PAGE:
Paper Cuts

Text by Tish Wrigley
“More than collage and a step away from painting, Caroline Popham’s new collection of works on paper is an experiment in abstraction and an exploration of colour in a time of darkness.”


Emerging from the confines of lockdown Caroline Popham’s latest pieces mark a change from her large scale painted canvases. ‘I felt drawn to paper and its possibilities,’ she says. ‘I was looking for something intimate, as well as a chance to experiment, to see what emerged.’

Titled Paper Cuts, the works make nods to signature elements from Popham’s work - inherent movement, mesmeric colour, abstract shapes that merge to form a coherent whole. But the use of paper adds a rough edge that feels appropriate for the moment, a reviving energy that jabs through the undulating forms.


As always, the starting point was colour. Responding instinctively, she painted huge sheets of soft cotton paper in a patchwork of blues, pinks, greens, oranges and soft blacks. The painting process can be frenetic and that movement remains within the work. From there, she cut create shapes, slivers and scraps which she either positioned immediately on a painted backdrop or put aside to be resurrected later.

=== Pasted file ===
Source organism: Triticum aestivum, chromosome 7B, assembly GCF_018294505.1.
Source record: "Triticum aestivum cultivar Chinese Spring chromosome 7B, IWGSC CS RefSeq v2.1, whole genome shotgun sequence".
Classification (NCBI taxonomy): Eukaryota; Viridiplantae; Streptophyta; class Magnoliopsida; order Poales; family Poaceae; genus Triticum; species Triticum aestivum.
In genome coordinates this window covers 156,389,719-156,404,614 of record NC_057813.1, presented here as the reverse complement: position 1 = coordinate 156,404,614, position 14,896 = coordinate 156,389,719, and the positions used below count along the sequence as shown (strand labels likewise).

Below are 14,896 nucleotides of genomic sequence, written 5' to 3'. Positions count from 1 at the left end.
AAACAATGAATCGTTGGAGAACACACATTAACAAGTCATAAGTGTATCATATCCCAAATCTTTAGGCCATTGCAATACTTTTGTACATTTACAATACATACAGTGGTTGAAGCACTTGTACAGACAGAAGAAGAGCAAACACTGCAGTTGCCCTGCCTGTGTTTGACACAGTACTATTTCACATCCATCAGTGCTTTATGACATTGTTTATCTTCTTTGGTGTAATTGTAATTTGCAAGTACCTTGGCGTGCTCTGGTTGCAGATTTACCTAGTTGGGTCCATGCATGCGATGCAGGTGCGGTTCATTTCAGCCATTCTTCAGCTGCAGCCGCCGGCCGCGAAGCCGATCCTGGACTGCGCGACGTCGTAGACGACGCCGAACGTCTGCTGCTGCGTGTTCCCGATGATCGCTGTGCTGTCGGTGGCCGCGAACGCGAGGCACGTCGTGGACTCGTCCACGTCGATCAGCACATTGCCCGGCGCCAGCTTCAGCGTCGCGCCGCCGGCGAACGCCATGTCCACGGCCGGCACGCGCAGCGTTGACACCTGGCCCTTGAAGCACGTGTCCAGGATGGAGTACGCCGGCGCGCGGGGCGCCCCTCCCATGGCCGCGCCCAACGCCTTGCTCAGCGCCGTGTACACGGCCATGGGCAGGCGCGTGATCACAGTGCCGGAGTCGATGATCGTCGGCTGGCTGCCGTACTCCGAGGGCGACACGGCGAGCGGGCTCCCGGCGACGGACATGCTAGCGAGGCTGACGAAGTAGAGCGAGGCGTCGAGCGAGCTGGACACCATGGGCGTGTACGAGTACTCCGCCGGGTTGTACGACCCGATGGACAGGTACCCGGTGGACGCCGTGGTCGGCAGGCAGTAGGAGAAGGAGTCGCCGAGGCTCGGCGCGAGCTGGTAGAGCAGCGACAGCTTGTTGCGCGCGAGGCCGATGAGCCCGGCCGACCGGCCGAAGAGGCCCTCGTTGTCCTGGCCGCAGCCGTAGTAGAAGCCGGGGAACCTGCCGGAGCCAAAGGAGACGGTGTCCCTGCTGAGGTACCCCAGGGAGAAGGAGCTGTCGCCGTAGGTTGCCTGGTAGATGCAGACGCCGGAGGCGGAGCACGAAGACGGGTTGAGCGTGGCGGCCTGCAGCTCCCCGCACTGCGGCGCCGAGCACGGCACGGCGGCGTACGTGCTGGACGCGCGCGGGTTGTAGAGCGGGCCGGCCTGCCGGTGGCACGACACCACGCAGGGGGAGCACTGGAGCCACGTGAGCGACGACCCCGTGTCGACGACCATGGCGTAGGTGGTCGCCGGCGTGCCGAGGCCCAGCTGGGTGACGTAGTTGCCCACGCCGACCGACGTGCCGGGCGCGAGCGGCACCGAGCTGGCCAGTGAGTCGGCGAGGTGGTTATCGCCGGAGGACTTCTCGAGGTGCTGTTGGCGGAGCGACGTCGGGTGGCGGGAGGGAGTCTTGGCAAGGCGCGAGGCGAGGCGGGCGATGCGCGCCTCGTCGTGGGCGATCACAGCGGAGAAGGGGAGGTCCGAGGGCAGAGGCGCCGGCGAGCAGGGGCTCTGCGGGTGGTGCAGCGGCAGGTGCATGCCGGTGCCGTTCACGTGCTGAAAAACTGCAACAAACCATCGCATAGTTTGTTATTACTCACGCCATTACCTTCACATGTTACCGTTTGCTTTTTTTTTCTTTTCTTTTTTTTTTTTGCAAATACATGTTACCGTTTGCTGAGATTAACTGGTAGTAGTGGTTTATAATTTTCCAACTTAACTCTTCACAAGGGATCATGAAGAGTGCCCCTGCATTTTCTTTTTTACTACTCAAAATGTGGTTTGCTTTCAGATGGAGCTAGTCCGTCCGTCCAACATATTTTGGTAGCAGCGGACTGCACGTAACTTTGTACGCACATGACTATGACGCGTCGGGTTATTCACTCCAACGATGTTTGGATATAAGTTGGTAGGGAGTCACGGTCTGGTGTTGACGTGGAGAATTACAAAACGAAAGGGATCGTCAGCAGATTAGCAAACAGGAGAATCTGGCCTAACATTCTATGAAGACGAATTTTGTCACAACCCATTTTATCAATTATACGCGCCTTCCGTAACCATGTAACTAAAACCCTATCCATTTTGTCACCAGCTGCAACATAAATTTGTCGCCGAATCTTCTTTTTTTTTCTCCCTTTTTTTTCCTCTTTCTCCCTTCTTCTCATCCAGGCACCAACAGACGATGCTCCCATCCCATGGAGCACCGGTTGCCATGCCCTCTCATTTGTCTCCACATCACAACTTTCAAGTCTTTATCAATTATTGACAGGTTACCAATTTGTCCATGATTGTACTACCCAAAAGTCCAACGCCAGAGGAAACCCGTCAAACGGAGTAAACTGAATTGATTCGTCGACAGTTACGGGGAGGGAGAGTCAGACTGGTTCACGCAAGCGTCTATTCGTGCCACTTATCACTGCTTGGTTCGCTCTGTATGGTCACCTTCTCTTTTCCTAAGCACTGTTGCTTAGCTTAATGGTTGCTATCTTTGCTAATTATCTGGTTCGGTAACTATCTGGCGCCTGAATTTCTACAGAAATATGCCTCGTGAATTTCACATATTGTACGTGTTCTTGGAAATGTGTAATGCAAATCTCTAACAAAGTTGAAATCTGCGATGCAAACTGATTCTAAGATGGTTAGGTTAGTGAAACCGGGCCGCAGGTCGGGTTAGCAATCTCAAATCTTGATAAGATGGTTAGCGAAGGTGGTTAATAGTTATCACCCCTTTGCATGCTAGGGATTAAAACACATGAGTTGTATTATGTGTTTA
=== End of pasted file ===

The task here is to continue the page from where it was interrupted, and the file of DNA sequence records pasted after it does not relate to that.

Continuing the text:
The process of cutting, painting and shifting things around is a grounding one,‘ Popham says, ‘At a time of separation and disruption there is a sensuality in knowing I have touched every piece, held and placed it specifically.  She set boundaries - ‘part of the challenge was to keep making until there was nothing left to work with’ - allowing the configurations to emerge gradually from a deeply meditative process.


‘It was a time of flexibility,’ she says. ‘I started off by getting lost in the colours and the tones, and what emerged are works that are held by structure and form. The process reflected many of life’s realities back at me - that there are infinite possibilities for everything, that you can problem solve using what you have. At a time when the world felt quite dark and heavy, I located a profound lightness in the process, one that I hope emerges in the work.’

September 18, 2021
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